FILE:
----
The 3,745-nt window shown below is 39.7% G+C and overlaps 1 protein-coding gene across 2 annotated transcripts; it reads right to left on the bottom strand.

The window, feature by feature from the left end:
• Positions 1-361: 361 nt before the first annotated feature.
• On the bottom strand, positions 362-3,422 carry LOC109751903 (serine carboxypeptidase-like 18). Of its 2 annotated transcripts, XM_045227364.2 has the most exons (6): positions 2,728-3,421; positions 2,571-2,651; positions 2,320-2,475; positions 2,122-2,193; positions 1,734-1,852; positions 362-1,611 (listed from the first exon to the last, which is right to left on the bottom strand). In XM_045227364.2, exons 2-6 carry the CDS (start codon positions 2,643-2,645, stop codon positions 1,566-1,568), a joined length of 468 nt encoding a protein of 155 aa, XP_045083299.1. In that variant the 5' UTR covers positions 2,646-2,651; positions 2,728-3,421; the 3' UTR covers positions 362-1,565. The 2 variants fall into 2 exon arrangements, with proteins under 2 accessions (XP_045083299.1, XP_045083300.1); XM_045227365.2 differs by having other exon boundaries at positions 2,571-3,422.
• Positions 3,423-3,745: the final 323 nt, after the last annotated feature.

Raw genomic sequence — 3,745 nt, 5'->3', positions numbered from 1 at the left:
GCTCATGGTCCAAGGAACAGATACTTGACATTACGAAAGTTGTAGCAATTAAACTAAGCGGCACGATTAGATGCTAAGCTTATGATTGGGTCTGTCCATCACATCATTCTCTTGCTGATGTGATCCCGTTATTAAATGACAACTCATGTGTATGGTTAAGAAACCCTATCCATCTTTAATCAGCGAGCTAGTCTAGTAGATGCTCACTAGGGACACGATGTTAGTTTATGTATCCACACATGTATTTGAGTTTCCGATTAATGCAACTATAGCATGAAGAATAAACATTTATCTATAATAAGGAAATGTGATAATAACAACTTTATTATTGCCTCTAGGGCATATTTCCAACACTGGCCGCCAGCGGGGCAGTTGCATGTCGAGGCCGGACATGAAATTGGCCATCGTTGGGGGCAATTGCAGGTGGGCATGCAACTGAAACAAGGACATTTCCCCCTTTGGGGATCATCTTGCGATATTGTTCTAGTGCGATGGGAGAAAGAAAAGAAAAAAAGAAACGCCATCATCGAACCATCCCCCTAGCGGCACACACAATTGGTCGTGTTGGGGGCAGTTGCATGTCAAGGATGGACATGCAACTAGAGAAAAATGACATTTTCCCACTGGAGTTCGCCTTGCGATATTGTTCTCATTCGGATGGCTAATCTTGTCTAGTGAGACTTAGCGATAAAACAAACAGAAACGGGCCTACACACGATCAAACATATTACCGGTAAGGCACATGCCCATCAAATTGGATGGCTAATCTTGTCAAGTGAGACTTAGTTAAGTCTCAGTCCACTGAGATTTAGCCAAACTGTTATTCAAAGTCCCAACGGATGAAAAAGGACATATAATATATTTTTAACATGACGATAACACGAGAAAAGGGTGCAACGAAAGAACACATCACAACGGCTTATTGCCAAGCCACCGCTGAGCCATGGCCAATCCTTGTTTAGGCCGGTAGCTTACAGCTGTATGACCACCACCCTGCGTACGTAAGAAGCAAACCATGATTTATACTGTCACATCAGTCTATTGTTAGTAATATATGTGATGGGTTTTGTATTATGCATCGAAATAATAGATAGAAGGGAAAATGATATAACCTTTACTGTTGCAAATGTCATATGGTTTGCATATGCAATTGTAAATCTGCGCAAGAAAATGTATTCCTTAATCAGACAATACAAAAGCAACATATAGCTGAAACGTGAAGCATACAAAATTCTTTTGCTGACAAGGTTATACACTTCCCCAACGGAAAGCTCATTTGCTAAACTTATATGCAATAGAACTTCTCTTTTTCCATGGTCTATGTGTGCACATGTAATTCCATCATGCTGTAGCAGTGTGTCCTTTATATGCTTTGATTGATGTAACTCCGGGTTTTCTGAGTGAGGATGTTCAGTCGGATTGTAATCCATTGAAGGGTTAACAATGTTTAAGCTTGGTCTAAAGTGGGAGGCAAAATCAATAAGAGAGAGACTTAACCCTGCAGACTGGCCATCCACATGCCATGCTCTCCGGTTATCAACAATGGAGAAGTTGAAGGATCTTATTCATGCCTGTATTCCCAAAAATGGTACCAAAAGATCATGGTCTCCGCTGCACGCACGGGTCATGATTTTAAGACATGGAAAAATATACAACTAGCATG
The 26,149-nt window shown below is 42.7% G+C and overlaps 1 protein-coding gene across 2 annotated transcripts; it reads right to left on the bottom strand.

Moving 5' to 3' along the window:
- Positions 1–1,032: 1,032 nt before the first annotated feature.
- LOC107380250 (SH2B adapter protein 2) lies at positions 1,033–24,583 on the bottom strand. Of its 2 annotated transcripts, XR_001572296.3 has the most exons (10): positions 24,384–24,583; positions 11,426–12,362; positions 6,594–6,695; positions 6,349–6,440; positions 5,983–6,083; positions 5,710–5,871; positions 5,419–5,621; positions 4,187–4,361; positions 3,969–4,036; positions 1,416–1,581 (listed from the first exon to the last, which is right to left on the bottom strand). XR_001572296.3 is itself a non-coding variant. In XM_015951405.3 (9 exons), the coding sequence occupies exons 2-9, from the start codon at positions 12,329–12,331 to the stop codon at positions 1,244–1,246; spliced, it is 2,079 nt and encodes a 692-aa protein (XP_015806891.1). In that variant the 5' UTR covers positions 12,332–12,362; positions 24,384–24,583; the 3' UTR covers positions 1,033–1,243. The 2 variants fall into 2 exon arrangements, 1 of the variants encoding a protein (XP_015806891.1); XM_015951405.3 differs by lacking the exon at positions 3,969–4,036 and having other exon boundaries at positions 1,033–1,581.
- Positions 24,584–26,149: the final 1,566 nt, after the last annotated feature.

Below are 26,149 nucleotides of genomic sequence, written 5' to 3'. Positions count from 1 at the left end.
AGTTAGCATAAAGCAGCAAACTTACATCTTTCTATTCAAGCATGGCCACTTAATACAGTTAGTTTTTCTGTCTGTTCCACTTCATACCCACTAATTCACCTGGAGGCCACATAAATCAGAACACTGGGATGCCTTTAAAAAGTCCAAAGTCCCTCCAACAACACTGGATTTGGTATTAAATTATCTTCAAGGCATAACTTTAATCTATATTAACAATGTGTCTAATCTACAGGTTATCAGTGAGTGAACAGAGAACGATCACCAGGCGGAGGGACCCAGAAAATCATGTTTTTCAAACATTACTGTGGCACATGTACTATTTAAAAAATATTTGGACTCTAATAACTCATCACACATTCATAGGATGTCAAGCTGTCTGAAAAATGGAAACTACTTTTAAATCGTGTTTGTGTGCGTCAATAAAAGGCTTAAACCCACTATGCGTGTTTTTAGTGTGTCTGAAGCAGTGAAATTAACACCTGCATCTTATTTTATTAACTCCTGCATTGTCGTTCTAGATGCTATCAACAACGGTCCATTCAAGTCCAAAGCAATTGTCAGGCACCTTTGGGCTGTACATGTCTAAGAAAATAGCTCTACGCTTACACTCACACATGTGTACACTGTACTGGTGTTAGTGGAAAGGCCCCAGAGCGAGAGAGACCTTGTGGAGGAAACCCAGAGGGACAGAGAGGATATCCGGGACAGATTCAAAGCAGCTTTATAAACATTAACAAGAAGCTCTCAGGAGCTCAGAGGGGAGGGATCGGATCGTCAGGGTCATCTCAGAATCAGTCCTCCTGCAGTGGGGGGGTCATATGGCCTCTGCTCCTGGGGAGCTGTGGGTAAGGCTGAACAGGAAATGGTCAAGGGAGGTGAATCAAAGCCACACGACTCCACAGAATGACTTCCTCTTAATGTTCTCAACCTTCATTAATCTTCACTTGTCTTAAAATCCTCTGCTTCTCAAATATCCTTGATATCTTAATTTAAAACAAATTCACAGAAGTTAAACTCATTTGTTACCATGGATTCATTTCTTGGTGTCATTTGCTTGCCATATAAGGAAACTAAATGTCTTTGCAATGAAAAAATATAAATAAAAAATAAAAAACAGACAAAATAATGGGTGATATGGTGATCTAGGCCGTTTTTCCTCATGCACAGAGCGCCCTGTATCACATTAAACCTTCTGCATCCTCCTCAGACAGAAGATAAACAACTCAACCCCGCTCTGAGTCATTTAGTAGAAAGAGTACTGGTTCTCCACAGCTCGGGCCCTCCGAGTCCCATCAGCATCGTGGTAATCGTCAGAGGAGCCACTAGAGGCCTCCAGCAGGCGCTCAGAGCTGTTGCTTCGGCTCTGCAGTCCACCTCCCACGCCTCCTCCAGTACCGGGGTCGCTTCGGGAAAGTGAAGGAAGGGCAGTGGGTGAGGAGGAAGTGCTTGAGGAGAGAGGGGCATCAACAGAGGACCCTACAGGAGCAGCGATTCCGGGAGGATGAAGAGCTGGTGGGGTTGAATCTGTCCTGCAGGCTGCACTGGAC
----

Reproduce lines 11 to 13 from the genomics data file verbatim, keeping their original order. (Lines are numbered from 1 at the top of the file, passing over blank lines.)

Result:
- LOC107380250 (SH2B adapter protein 2) lies at positions 1,033–24,583 on the bottom strand. Of its 2 annotated transcripts, XR_001572296.3 has the most exons (10): positions 24,384–24,583; positions 11,426–12,362; positions 6,594–6,695; positions 6,349–6,440; positions 5,983–6,083; positions 5,710–5,871; positions 5,419–5,621; positions 4,187–4,361; positions 3,969–4,036; positions 1,416–1,581 (listed from the first exon to the last, which is right to left on the bottom strand). XR_001572296.3 is itself a non-coding variant. In XM_015951405.3 (9 exons), the coding sequence occupies exons 2-9, from the start codon at positions 12,329–12,331 to the stop codon at positions 1,244–1,246; spliced, it is 2,079 nt and encodes a 692-aa protein (XP_015806891.1). In that variant the 5' UTR covers positions 12,332–12,362; positions 24,384–24,583; the 3' UTR covers positions 1,033–1,243. The 2 variants fall into 2 exon arrangements, 1 of the variants encoding a protein (XP_015806891.1); XM_015951405.3 differs by lacking the exon at positions 3,969–4,036 and having other exon boundaries at positions 1,033–1,581.
- Positions 24,584–26,149: the final 1,566 nt, after the last annotated feature.

Below are 26,149 nucleotides of genomic sequence, written 5' to 3'. Positions count from 1 at the left end.